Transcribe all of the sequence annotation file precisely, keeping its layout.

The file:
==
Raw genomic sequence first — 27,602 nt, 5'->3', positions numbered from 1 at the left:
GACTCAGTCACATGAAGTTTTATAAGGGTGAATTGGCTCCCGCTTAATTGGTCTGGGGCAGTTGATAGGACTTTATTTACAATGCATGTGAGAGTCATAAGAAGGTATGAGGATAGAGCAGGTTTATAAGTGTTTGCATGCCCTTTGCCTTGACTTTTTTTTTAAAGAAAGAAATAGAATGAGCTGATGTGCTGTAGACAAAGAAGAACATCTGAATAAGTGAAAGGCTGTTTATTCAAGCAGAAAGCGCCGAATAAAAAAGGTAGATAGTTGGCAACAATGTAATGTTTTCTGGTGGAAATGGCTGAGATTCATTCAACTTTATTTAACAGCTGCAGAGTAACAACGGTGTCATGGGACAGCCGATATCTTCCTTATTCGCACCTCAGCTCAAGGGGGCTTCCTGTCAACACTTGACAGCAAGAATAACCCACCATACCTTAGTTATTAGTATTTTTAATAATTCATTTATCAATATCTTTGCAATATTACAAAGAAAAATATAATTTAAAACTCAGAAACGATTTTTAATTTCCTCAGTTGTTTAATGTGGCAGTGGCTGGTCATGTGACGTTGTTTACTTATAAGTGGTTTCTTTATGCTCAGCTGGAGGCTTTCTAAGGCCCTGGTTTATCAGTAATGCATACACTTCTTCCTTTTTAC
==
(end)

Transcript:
Raw genomic sequence first — 27,602 nt, 5'->3', positions numbered from 1 at the left:
GACTCAGTCACATGAAGTTTTATAAGGGTGAATTGGCTCCCGCTTAATTGGTCTGGGGCAGTTGATAGGACTTTATTTACAATGCATGTGAGAGTCATAAGAAGGTATGAGGATAGAGCAGGTTTATAAGTGTTTGCATGCCCTTTGCCTTGACTTTTTTTTTAAAGAAAGAAATAGAATGAGCTGATGTGCTGTAGACAAAGAAGAACATCTGAATAAGTGAAAGGCTGTTTATTCAAGCAGAAAGCGCCGAATAAAAAAGGTAGATAGTTGGCAACAATGTAATGTTTTCTGGTGGAAATGGCTGAGATTCATTCAACTTTATTTAACAGCTGCAGAGTAACAACGGTGTCATGGGACAGCCGATATCTTCCTTATTCGCACCTCAGCTCAAGGGGGCTTCCTGTCAACACTTGACAGCAAGAATAACCCACCATACCTTAGTTATTAGTATTTTTAATAATTCATTTATCAATATCTTTGCAATATTACAAAGAAAAATATAATTTAAAACTCAGAAACGATTTTTAATTTCCTCAGTTGTTTAATGTGGCAGTGGCTGGTCATGTGACGTTGTTTACTTATAAGTGGTTTCTTTATGCTCAGCTGGAGGCTTTCTAAGGCCCTGGTTTATCAGTAATGCATACACTTCTTCCTTTTTAC